Concluding Thoughts

The 3D-printing industry is at the forefront of the global efforts to manufacture COVID-19 related medical equipment. Its current mantra ‘innovate to help save lives’ is noteworthy. While that may be so, there are constraints in terms of availability of materials for manufacturing 3D printed medical equipment. Also, there are issues concerning stringent protocols for quality control and certifications, which need to be addressed given that many of the lifesaving medical equipment cannot be put to use purely based on DIY concept; yet these can surely be a useful backup.

It is also fair to assume and argue that 3D printing will become more popular among the medical establishments. It would not be surprising to see some hospitals setting up their own manufacturing units at their own premises to overcome supply chain issues as also produce these on-demand. This could also expand to production of medicines to overcome issues of storage and expiry.

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  2. ‘Advice on the use of masks the community, during home care and in health care settings in the context of the novel coronavirus (2019-nCoV) outbreak” (accessed 15 April 2020).
  3. “COVID-19 Has Caused a Shortage of Face Masks. But they're Surprisingly Hard to Make”, 15 April 2020).
  4. “Face mask market to surpass $21.2 billion by 2026”, 15 April 2020).
  5. “Rational use of personal protective equipment (PPE) for coronavirus disease (COVID-19)”, (accessed 15 April 2020).
  6. “Covid-19: The race to build coronavirus ventilators”, (accessed 15 April 2020).
  7. “People are Isolating from Coronavirus in Tiny Homes Built in Two Hours”, 15 April 2020).
  8. “880,000 more ventilators needed to cope with coronavirus outbreak, says analyst”, 15 April 2020).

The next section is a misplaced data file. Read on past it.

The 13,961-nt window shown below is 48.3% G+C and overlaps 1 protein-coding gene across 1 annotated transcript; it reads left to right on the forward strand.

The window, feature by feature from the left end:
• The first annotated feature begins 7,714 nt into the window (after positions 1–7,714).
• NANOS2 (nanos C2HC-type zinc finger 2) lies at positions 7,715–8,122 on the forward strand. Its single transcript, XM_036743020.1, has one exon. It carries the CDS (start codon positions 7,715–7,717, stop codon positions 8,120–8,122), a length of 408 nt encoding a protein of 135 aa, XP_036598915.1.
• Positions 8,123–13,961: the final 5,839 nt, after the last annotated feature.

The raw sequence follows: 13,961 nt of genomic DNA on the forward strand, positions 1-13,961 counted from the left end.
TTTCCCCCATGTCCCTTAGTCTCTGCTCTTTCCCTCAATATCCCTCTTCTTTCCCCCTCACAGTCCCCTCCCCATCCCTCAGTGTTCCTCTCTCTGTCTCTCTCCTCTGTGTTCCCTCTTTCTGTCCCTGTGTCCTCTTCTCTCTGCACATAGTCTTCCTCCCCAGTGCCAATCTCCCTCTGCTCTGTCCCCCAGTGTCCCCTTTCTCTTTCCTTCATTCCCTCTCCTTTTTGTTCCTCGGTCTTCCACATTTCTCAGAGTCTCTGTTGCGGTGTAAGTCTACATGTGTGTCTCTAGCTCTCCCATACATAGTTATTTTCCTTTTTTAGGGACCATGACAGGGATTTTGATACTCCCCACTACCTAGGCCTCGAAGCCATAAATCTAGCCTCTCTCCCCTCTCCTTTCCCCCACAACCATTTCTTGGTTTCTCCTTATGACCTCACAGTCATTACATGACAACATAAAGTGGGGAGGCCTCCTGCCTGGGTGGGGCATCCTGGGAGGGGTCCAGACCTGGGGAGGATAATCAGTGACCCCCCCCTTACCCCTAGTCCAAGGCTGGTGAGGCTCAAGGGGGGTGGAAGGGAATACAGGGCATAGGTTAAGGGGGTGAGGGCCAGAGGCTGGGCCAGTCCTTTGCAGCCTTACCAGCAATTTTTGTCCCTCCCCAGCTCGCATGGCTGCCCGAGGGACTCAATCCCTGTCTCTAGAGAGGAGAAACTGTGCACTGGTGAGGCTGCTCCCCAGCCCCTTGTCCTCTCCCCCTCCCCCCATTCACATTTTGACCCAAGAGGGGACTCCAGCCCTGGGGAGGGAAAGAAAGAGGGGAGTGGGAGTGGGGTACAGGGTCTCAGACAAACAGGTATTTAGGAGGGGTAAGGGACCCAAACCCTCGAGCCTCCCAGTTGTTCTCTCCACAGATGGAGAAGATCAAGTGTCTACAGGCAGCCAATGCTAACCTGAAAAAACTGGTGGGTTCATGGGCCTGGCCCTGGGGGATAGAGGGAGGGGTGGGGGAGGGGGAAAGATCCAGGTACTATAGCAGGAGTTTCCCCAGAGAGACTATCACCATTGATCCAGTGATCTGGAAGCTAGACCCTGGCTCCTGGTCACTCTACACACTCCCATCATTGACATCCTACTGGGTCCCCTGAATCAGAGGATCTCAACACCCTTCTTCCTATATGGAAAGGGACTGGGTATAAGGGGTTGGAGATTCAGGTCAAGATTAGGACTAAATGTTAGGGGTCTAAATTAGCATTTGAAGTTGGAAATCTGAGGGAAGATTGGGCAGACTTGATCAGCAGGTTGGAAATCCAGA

9. “How is the 3D printing community responding to COVID-19?” (accessed 15 April 2020).
  10. “The Netherlands Joins COVID-19 IP Pool Initiative; Kentucky Governor Requests 3M Release N95 Patent”, (accessed 15 April 2020).
  11. “Coronavirus: Why are ventilators essential in the fight against Covid-19?” (accessed 15 April 2020).
  12. “India to procure ventilators, PPE kits from China, not testing kits”, (accessed 15 April 2020).
  13. “Covid-19: IIT Kanpur to manufacture cost efficient antiviral coating masks”, 16 April 2020).
  14. “Coronavirus: Why are ventilators essential in the fight against Covid-19?” (accessed 15 April 2020).
  15. “Indian Navy develops air evacuation pod to safely airlift COVID-19 patient”, (accessed 16 April 2020).
  16. “Covid-19 pandemic: DRDO, ITI to ink MoU to manufacture portable ventilators”, (accessed 16 April 2020).
  17. “To help fight COVID-19, Indian Navy's innovation will allow Oxygen cylinder to support multiple patient” 16 April2020).

(The paper is the author’s individual scholastic articulation. The author certifies that the article/paper is original in content, unpublished and it has not been submitted for publication/web upload elsewhere, and that the facts and figures quoted are duly referenced, as needed, and are believed to be correct). (The paper does not necessarily represent the organisational stance... More >>